You are here
Britons are dipping into pensions to help children buy houses
[LONDON] Britain's baby boomers are sacrificing their retirements to hoist their poorer offspring onto the property ladder.
Nearly one in five over 55-year-olds are accepting lower living standards to help family members to buy a home, according to a Legal & General report on Tuesday.
This year, it's estimated that more than 50,000 U. housing transactions will be at least part funded by parents or grandparent taking cash out of their pension pots. In about 14 per cent of cases where parents provided funds, they sold part of their own property wealth.
"Parents and grandparents across the UK are often digging deep into their pension pots to support loved ones," said Chris Knight, the CEO of Legal & General Retirement. That's leaving them "feeling the pinch as they approach retirement."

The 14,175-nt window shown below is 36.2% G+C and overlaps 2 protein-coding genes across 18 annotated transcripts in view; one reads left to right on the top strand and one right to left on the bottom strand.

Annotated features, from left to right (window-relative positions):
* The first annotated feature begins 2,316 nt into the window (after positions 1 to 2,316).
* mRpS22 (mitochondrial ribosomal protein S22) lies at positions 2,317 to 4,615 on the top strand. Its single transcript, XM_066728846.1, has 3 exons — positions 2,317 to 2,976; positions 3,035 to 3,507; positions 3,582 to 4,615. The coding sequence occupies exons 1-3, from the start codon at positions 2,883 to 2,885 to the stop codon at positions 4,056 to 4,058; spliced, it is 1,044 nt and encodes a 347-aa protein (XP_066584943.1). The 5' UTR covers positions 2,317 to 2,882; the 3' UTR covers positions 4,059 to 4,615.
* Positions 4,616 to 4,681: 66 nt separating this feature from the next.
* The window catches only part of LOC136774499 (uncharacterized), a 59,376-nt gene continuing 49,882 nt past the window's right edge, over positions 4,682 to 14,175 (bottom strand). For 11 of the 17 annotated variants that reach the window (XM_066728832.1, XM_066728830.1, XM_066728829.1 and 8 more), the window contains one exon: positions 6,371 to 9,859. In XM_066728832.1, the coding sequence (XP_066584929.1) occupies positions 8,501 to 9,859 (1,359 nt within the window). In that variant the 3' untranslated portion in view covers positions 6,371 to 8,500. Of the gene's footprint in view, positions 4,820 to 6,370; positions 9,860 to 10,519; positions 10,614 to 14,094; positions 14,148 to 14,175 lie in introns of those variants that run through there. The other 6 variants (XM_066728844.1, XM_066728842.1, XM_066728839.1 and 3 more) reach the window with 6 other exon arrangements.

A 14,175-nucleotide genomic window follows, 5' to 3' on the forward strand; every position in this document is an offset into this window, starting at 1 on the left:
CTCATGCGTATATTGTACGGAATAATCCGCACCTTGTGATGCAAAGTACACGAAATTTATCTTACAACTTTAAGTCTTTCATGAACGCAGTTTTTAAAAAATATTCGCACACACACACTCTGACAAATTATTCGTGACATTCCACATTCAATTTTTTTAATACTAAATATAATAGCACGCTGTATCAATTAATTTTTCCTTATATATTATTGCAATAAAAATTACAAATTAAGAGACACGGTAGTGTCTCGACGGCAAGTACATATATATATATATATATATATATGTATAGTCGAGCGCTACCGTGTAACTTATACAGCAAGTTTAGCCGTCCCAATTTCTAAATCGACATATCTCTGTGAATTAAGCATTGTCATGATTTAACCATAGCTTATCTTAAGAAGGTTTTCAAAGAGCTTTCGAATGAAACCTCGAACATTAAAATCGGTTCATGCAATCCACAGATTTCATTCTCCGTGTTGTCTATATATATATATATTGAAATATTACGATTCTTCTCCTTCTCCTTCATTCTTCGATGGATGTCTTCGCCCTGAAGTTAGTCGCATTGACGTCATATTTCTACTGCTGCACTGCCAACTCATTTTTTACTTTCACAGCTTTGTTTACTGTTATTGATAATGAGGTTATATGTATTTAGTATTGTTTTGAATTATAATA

The so-called bank of mom and dad is set to be a 5.7 billion-pound (S$9.94 billion) mortgage lender this year - accounting for one in four UK housing transactions. But parents are starting to tighten their purse strings as interest rates rise and grim Brexit predictions make Britons wary of the future. The average contribution of over-55s to their family members dropped by 20 per cent compared with 2017.
Millennials, born in the 1980s and 1990s, are struggling to become homeowners because they are often priced out of the market - especially in London where first-time buyers have to pay about 2.5 times the national average to get a home.
The Bank of England raised its benchmark rate to 0.75 per cent, the highest since 2009, at the beginning of the August, adding upward pressure to mortgage rates.